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Mock Draft Spotlight: WR Demaryius Thomas


PLEASE NOTE:The opinions, analysis and/or speculation expressed on represent those of individual authors, and unless quoted or clearly labeled as such, do not represent the opinions or policies of the Baltimore Ravens' organization, front office staff, coaches and executives. Authors' views are formulated independently from any inside knowledge and/or conversations with Ravens officials, including the coaches and scouts, unless otherwise noted.

*ESPN's Mel Kiper Jr. and Todd McShay both have Georgia Tech wide receiver Demaryius Thomas going to the Ravens at No. 25. Here's a little more information about Thomas just in case they're right.
Maybe it's mostly because they both played the same position at the same college.

But Georgia Tech wide receiver prospect Demaryius Thomas and the Detroit Lions' Calvin Johnson are getting a decent amount of comparisons these days.

If Thomas ends up being a similar player to Johnson, then some team in the NFL is going to get an absolute steal. Mel Kiper and Todd McShay of ESPN feel that team will be the Ravens.

Baltimore already took a couple steps to bolster its receiving corps this offseason in trading forĀ **Anquan Boldin** and signing **Donte' Stallworth**. But Kiper believes the Ravens would like to find a player to develop behind its current weapons.

"He needs a little bit of time," Kiper said.

Thomas put up huge numbers during his senior year of college, catching 46 passes for 1,154 yards and eight touchdowns. That's' the second-most yards in Georgia Tech history behind, you guessed it, Calvin Johnson. Thomas broke the school and ACC record with a 25.1 yard average per catch.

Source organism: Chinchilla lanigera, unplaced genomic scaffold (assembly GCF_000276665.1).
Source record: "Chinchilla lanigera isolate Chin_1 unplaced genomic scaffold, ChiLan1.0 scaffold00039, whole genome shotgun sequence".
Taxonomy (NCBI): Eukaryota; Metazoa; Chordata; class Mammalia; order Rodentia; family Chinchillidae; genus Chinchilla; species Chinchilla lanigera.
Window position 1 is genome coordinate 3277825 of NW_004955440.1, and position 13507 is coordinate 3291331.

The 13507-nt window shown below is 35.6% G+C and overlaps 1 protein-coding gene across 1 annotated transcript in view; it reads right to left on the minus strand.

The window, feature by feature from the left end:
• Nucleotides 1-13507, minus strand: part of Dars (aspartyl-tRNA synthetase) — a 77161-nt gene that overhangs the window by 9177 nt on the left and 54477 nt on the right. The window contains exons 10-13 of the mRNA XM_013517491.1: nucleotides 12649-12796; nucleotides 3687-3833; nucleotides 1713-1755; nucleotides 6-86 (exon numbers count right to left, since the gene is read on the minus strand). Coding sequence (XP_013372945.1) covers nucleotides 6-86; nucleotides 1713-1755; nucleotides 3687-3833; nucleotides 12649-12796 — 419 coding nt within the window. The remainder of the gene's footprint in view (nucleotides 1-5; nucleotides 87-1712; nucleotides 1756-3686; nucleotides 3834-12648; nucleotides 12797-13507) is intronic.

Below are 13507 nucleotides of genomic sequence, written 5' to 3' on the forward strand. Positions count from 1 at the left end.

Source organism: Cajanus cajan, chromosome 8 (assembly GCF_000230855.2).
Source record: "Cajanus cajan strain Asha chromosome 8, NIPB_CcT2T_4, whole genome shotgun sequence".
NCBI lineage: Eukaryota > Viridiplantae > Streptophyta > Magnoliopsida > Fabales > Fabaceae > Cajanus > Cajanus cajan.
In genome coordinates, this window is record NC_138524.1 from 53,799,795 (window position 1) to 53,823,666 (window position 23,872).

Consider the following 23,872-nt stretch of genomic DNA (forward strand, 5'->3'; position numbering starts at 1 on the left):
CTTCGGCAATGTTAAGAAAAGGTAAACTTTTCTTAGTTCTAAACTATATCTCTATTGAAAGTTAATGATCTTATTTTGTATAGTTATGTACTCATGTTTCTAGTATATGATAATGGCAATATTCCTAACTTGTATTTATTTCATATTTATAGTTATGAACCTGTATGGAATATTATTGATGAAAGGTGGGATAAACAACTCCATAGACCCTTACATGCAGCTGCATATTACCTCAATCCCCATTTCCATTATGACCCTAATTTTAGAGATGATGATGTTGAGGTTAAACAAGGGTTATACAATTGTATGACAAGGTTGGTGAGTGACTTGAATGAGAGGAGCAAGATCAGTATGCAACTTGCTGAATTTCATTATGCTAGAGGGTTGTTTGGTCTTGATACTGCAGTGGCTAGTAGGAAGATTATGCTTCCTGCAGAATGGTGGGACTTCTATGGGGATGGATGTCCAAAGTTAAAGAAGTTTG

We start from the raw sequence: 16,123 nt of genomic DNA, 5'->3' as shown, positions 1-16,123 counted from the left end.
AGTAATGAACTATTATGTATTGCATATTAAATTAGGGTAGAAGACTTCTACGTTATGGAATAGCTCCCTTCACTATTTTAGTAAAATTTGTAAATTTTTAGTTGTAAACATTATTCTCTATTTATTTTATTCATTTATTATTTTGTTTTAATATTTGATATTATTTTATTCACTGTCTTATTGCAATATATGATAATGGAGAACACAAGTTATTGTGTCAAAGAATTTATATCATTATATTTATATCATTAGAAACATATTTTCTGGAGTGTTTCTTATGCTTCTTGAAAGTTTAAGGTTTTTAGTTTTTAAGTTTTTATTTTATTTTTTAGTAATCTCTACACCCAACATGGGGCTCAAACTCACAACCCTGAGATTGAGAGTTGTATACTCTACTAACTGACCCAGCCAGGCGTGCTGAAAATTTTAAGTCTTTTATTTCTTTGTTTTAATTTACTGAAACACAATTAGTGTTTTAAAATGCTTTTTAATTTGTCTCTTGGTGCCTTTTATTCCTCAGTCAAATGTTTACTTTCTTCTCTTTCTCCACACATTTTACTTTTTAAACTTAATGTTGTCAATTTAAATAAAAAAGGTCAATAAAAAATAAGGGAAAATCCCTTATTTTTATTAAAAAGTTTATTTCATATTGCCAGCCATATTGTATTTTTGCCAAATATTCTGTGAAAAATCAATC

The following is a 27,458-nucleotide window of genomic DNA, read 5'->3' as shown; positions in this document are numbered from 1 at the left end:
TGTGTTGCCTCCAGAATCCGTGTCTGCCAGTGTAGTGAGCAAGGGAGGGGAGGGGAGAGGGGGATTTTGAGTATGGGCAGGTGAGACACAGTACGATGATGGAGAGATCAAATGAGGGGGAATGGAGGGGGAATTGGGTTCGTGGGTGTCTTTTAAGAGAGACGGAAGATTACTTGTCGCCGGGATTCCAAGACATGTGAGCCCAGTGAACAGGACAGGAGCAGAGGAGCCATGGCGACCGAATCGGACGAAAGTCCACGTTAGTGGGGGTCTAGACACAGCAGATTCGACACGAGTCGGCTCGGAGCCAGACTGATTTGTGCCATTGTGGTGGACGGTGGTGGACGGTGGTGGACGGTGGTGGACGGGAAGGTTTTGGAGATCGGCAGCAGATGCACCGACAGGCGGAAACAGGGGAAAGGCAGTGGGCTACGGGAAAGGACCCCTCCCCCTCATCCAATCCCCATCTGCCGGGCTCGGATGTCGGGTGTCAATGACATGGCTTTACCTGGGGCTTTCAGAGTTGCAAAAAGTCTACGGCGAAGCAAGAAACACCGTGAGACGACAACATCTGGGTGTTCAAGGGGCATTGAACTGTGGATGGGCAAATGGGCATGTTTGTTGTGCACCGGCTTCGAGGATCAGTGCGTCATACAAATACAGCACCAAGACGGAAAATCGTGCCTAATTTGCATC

Stats can be somewhat deceiving, however.

Thomas played in Coach Paul Johnson's triple-option, run-based offense. While that meant fewer passing plays, it also caused opposing safeties to move into the box to help support against the run and left Thomas deep in one-on-one coverage against smaller cornerbacks.

His size (6-foot-3), body control, strong hands and speed meant Thomas won that battle more often than not. The question is whether all those tools translate to the NFL level.

The criticism of Thomas is that he doesn't run good routes, which means it's difficult to see how or if he would be able to break free from NFL cornerbacks. Georgia Tech's system drastically limited the types of routes he was asked to run.

"It was basically throw the bubble screen, let him run and use that 6-3, 225-pound frame and all that speed or throw it up deep to him," Kiper said. "That was it; throw it up or short pass."

Still, many wide receivers have a steep learning curve when it comes to adjusting to NFL defenses and the Ravens are fully aware of that fact. Receivers quite simply can take longer to develop.

Thomas could have answered some of his critics' questions had he not broken his foot training for the Combine. He originally stated he would conduct a Pro Day on April 12, but that has been pushed back to April 18, just four days before the draft.

"I'll be the last man standing," Thomas joked in an interview with the Sporting News.

While there are plenty of concerns surrounding Thomas, there's obvious upside. And, as is the case with many late-round prospects, those positives could be enough to warrant a call from the Ravens.

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